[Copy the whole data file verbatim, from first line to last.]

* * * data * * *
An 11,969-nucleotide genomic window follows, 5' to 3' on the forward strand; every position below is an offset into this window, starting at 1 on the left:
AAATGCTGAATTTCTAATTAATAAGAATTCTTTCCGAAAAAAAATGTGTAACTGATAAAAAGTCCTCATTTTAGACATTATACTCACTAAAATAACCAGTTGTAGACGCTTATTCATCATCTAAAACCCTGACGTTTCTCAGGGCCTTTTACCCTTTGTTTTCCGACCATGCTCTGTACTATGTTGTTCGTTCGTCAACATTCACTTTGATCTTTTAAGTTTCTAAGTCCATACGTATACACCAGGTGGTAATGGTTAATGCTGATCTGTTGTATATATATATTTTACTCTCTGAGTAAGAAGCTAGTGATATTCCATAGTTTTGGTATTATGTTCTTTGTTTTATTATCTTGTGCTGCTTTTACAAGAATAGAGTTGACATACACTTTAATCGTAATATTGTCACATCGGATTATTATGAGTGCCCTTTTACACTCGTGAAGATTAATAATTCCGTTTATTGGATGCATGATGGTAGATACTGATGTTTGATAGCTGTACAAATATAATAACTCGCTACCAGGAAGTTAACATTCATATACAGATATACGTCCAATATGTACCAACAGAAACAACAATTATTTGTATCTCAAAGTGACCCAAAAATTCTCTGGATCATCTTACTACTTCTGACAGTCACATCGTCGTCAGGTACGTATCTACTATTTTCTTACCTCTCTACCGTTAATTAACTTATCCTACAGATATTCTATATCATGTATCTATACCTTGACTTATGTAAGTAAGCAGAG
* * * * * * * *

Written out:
An 11,969-nucleotide genomic window follows, 5' to 3' on the forward strand; every position below is an offset into this window, starting at 1 on the left:
AAATGCTGAATTTCTAATTAATAAGAATTCTTTCCGAAAAAAAATGTGTAACTGATAAAAAGTCCTCATTTTAGACATTATACTCACTAAAATAACCAGTTGTAGACGCTTATTCATCATCTAAAACCCTGACGTTTCTCAGGGCCTTTTACCCTTTGTTTTCCGACCATGCTCTGTACTATGTTGTTCGTTCGTCAACATTCACTTTGATCTTTTAAGTTTCTAAGTCCATACGTATACACCAGGTGGTAATGGTTAATGCTGATCTGTTGTATATATATATTTTACTCTCTGAGTAAGAAGCTAGTGATATTCCATAGTTTTGGTATTATGTTCTTTGTTTTATTATCTTGTGCTGCTTTTACAAGAATAGAGTTGACATACACTTTAATCGTAATATTGTCACATCGGATTATTATGAGTGCCCTTTTACACTCGTGAAGATTAATAATTCCGTTTATTGGATGCATGATGGTAGATACTGATGTTTGATAGCTGTACAAATATAATAACTCGCTACCAGGAAGTTAACATTCATATACAGATATACGTCCAATATGTACCAACAGAAACAACAATTATTTGTATCTCAAAGTGACCCAAAAATTCTCTGGATCATCTTACTACTTCTGACAGTCACATCGTCGTCAGGTACGTATCTACTATTTTCTTACCTCTCTACCGTTAATTAACTTATCCTACAGATATTCTATATCATGTATCTATACCTTGACTTATGTAAGTAAGCAGAG